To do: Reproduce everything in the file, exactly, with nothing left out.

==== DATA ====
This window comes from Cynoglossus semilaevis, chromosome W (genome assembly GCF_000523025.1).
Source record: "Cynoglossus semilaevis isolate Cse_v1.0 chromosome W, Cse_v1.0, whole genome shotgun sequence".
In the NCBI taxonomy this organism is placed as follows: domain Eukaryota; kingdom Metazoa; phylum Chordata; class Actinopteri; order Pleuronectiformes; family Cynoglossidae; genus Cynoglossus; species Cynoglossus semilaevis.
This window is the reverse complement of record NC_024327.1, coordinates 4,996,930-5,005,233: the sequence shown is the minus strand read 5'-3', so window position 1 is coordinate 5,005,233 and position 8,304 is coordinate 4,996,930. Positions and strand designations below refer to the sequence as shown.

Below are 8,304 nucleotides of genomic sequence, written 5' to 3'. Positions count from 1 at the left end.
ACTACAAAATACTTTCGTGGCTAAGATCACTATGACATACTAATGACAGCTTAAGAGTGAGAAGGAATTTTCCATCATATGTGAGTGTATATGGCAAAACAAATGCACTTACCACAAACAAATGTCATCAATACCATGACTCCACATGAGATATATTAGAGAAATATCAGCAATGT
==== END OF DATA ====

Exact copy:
This window comes from Cynoglossus semilaevis, chromosome W (genome assembly GCF_000523025.1).
Source record: "Cynoglossus semilaevis isolate Cse_v1.0 chromosome W, Cse_v1.0, whole genome shotgun sequence".
In the NCBI taxonomy this organism is placed as follows: domain Eukaryota; kingdom Metazoa; phylum Chordata; class Actinopteri; order Pleuronectiformes; family Cynoglossidae; genus Cynoglossus; species Cynoglossus semilaevis.
This window is the reverse complement of record NC_024327.1, coordinates 4,996,930-5,005,233: the sequence shown is the minus strand read 5'-3', so window position 1 is coordinate 5,005,233 and position 8,304 is coordinate 4,996,930. Positions and strand designations below refer to the sequence as shown.

Below are 8,304 nucleotides of genomic sequence, written 5' to 3'. Positions count from 1 at the left end.
ACTACAAAATACTTTCGTGGCTAAGATCACTATGACATACTAATGACAGCTTAAGAGTGAGAAGGAATTTTCCATCATATGTGAGTGTATATGGCAAAACAAATGCACTTACCACAAACAAATGTCATCAATACCATGACTCCACATGAGATATATTAGAGAAATATCAGCAATGT